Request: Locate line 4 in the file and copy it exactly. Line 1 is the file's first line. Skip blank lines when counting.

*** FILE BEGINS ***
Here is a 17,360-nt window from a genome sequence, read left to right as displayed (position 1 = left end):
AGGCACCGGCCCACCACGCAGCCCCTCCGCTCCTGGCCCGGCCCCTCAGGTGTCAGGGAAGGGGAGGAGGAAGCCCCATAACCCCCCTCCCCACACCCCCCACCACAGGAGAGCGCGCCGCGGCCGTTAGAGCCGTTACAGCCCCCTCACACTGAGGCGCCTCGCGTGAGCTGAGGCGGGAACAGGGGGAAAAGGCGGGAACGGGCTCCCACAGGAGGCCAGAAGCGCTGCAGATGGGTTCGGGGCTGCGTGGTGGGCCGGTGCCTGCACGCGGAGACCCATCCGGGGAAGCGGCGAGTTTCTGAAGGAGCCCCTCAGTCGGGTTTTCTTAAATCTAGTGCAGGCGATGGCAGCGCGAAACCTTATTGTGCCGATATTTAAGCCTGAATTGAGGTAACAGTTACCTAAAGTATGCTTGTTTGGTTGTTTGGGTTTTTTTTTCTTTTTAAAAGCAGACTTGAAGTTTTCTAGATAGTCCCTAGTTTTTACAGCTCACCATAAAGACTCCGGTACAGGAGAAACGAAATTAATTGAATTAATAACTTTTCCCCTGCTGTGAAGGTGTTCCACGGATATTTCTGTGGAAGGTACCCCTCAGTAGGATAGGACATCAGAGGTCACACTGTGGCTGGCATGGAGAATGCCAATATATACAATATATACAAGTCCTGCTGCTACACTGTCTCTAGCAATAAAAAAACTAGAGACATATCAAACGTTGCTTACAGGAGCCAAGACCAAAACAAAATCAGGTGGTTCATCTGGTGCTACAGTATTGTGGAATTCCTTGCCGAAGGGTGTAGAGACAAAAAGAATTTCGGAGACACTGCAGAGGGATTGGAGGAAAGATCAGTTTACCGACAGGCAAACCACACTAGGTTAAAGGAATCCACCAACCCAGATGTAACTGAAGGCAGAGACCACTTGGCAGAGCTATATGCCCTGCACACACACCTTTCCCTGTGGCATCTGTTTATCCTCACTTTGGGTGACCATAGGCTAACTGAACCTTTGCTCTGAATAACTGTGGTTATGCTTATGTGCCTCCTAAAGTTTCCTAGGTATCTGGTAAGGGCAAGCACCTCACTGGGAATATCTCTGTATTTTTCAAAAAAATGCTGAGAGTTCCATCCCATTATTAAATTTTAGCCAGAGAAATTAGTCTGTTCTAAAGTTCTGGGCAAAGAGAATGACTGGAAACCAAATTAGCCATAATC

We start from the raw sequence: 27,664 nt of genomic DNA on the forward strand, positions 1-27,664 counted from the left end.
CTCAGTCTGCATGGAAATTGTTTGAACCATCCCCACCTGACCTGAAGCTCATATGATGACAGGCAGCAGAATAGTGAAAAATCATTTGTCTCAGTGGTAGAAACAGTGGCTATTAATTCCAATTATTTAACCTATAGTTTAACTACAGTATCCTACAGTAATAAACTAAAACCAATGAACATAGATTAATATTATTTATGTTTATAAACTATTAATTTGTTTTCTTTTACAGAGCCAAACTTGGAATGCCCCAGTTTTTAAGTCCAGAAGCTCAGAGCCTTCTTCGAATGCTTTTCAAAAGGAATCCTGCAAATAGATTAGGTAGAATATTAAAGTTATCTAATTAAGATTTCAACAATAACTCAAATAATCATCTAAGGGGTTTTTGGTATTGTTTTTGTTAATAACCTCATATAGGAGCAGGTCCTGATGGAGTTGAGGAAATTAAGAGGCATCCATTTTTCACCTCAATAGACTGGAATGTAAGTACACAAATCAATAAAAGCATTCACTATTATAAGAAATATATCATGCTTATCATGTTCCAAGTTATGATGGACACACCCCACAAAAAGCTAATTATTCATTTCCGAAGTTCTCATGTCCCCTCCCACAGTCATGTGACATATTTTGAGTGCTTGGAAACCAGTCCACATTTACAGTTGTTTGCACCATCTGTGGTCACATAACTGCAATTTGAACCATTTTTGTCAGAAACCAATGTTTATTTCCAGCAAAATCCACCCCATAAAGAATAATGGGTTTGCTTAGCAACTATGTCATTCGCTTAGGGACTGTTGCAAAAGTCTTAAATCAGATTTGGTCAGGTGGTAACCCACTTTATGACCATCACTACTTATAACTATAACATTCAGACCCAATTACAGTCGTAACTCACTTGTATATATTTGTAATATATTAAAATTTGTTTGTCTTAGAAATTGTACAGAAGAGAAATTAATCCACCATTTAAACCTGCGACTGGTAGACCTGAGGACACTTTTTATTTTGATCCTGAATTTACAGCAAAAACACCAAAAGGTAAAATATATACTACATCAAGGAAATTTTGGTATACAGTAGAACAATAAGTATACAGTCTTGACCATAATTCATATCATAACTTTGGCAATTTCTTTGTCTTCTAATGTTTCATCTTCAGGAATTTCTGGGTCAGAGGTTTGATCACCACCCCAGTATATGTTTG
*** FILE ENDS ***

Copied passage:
CTCAGTCTGCATGGAAATTGTTTGAACCATCCCCACCTGACCTGAAGCTCATATGATGACAGGCAGCAGAATAGTGAAAAATCATTTGTCTCAGTGGTAGAAACAGTGGCTATTAATTCCAATTATTTAACCTATAGTTTAACTACAGTATCCTACAGTAATAAACTAAAACCAATGAACATAGATTAATATTATTTATGTTTATAAACTATTAATTTGTTTTCTTTTACAGAGCCAAACTTGGAATGCCCCAGTTTTTAAGTCCAGAAGCTCAGAGCCTTCTTCGAATGCTTTTCAAAAGGAATCCTGCAAATAGATTAGGTAGAATATTAAAGTTATCTAATTAAGATTTCAACAATAACTCAAATAATCATCTAAGGGGTTTTTGGTATTGTTTTTGTTAATAACCTCATATAGGAGCAGGTCCTGATGGAGTTGAGGAAATTAAGAGGCATCCATTTTTCACCTCAATAGACTGGAATGTAAGTACACAAATCAATAAAAGCATTCACTATTATAAGAAATATATCATGCTTATCATGTTCCAAGTTATGATGGACACACCCCACAAAAAGCTAATTATTCATTTCCGAAGTTCTCATGTCCCCTCCCACAGTCATGTGACATATTTTGAGTGCTTGGAAACCAGTCCACATTTACAGTTGTTTGCACCATCTGTGGTCACATAACTGCAATTTGAACCATTTTTGTCAGAAACCAATGTTTATTTCCAGCAAAATCCACCCCATAAAGAATAATGGGTTTGCTTAGCAACTATGTCATTCGCTTAGGGACTGTTGCAAAAGTCTTAAATCAGATTTGGTCAGGTGGTAACCCACTTTATGACCATCACTACTTATAACTATAACATTCAGACCCAATTACAGTCGTAACTCACTTGTATATATTTGTAATATATTAAAATTTGTTTGTCTTAGAAATTGTACAGAAGAGAAATTAATCCACCATTTAAACCTGCGACTGGTAGACCTGAGGACACTTTTTATTTTGATCCTGAATTTACAGCAAAAACACCAAAAGGTAAAATATATACTACATCAAGGAAATTTTGGTATACAGTAGAACAATAAGTATACAGTCTTGACCATAATTCATATCATAACTTTGGCAATTTCTTTGTCTTCTAATGTTTCATCTTCAGGAATTTCTGGGTCAGAGGTTTGATCACCACCCCAGTATATGTTTG